Monday, March 30, 2009

Claims and counter-claims leave voters confused

BRP BHASKAR
Gulf Today

As the Lok Sabha poll enters the final phase, the high-pitched campaigns of Kerala's two electoral fronts, which are fairly well matched in terms of popular support, are generating more heat than light. Nominations in the state, which goes to the polls on April 16, closes on Monday.

Most of the candidates of the Left Democratic Front(LDF) and the United Democratic Front(UDF) and the parties outside these alliances have filed their nomination papers.

However, the final line-up will be known only on Thursday, the last day for withdrawal of nominations.

Last week the decibel level of the campaigns rose as both the LDF and the UDF held a series of constituency-level conventions, where they hurled charges against each other.

The news channel debates provided candidates of the two fronts as well as the Bharatiya Janata Party(BJP) the opportunity to present their cases before the public.

Early on, the media focused attention on the ties the Communist Party of India-Marxist (CPI-M) had forged with the People's Democratic Party(PDP) of Abdul Naser Ma'dani, much to the annoyance of its LDF partners, the Communist Party of Idia(CPI) and the Revolutionary Socialist Party(RSP).

Since his acquittal in the Coimbatore bomb blast case, after being in jail for more than nine years as an undertrial prisoner, Ma'dani has made Malappuram his main area of activity, raising a direct challenge to the Indian Union Muslim League(IUML), which has been the major political force in the Muslim-majority district since Independence.

Mahdani played a key role in the CPI-M's decision to put up Husain Randathani, a college principal, as the LDF-backed independent candidate in Ponnani.

He was the star attraction at the LDF convention in that constituency, which was inaugurated by CPI-M state secretary Pinarayi Vijayan.

There was a spate of reports in the media, based on statements reportedly made by some youths during police interrogation, alleging that suspected terrorists had contacts with Ma'dani or his wife.

It is not clear how the testimony, which was recorded by the police months ago, reached the media at election time.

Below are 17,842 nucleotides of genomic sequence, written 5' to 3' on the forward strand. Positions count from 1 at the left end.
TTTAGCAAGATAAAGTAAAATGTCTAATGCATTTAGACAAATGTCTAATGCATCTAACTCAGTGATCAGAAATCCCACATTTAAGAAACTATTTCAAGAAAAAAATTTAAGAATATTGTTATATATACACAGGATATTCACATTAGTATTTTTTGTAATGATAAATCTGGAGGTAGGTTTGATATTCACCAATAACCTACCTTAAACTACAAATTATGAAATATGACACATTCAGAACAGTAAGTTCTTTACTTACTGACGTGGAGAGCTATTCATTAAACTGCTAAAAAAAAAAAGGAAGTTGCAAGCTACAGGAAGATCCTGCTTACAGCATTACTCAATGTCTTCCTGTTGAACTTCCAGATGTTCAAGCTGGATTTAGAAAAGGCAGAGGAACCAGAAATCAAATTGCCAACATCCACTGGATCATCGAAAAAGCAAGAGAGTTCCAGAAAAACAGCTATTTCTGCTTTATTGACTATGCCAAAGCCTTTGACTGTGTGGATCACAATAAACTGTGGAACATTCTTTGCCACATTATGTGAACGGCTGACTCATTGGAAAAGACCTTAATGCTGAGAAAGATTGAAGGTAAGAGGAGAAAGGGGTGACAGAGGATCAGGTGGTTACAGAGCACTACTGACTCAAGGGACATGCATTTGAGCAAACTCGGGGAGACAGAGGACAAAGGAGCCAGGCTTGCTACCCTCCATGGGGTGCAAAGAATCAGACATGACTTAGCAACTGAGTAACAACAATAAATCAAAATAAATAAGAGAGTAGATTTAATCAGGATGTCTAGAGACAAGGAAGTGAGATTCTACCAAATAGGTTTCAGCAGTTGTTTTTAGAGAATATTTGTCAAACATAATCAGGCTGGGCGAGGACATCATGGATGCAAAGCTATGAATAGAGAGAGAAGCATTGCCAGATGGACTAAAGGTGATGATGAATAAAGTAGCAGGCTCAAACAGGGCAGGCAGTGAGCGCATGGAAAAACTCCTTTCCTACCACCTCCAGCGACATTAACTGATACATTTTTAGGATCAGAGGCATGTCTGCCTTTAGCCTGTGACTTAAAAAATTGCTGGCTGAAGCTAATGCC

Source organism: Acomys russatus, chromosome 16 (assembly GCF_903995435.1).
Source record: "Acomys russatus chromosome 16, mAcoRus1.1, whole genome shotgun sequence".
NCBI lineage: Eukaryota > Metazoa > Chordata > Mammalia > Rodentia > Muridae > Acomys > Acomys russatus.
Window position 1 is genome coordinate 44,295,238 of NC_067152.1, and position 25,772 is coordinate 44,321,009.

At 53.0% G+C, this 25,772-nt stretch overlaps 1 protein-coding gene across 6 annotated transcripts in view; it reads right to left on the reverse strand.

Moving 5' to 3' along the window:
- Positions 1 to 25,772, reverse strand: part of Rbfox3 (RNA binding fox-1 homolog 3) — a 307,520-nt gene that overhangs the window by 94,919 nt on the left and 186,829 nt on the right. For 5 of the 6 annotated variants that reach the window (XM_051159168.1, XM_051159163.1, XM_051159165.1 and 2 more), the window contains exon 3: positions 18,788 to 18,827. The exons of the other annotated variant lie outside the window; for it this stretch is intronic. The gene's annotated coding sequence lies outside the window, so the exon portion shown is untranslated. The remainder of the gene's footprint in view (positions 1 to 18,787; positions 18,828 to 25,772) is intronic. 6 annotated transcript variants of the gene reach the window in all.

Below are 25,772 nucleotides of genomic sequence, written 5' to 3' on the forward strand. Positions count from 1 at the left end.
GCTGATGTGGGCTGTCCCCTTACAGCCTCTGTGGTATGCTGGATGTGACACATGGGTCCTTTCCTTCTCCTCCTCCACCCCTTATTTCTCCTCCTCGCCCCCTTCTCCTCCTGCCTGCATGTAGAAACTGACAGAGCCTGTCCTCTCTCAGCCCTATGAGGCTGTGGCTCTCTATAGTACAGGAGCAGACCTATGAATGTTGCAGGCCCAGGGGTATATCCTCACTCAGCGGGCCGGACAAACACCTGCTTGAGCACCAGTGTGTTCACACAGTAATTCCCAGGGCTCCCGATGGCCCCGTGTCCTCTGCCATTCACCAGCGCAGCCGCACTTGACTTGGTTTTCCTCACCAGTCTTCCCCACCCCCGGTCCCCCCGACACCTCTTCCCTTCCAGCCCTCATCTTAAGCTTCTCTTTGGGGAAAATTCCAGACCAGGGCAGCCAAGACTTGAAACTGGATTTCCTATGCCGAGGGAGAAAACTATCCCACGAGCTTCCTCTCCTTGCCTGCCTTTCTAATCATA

The Ma'dani connection cast its shadow on the CPI-M and the state government too.

While Home Minister Kodiyeri Balakrishnan said the allegations against the PDP leader were not new and there was no need for any investigation, Chief Minister VS Achuthanandan said the allegations would be investigated.

Ma'dani, on his part, said he was ready to face any investigation.

The CPI-M national leadership stood by the state unit's electoral understanding with the PDP but found it necessary to declare that there was no proposal to admit it into the LDF.

The Mahdani factor put the CPI-M on the defensive.

But, more importantly, it diverted popular attention from other issues which were expected to dominate the campaigns of the two fronts.

At week's end, both sides were trying to shift the focus to other issues.

In a bid to turn the spotlight on the Lavalin case, a UDF delegation met Governor RS Gavai to complain about the inordinate delay in responding to the Central Bureau of Investigation's request for permission to prosecute Pinarayi Vijayan, whom it has named as an accused in the corruption case.

There were indications earlier that the UDF would take full advantage of the Lavalin case, which is the first corruption case in which a CPI-M Politburo member has been named as an accused.

It had described Lavalin as an even greater scandal than Bofors.

With the news of a suspicious arms deal with Israel breaking, the LDF believes it has a powerful weapon with which to counter the Lavalin scandal.

The Israeli deal is twice as large as the Lavalin contract.

All India Congress Committee general secretary Rahul Gandhi, on a visit to Kerala early this month, claimed that the Congress-led government at the Centre had sanctioned the state schemes worth Rs 400 billion during the past years, but the LDF government here was no able to deliver the goods. He did not specify the schemes.

In this year's budget, finance minister TM Thomas Isaac announced that the state would make investments to the tune of Rs100 billion. He too did not specify the schemes.

Campaigners on both sides fling these figures in election speeches.

Is Abdul Naser Ma'dani an extremist? Was there corruption in the Lavalin deal? Has the Centre given Kerala a few hundred billions? Is the state government investing 100 billion? Amid the claims and counter-claims of the campaigners, answers to such questions elude the voters.

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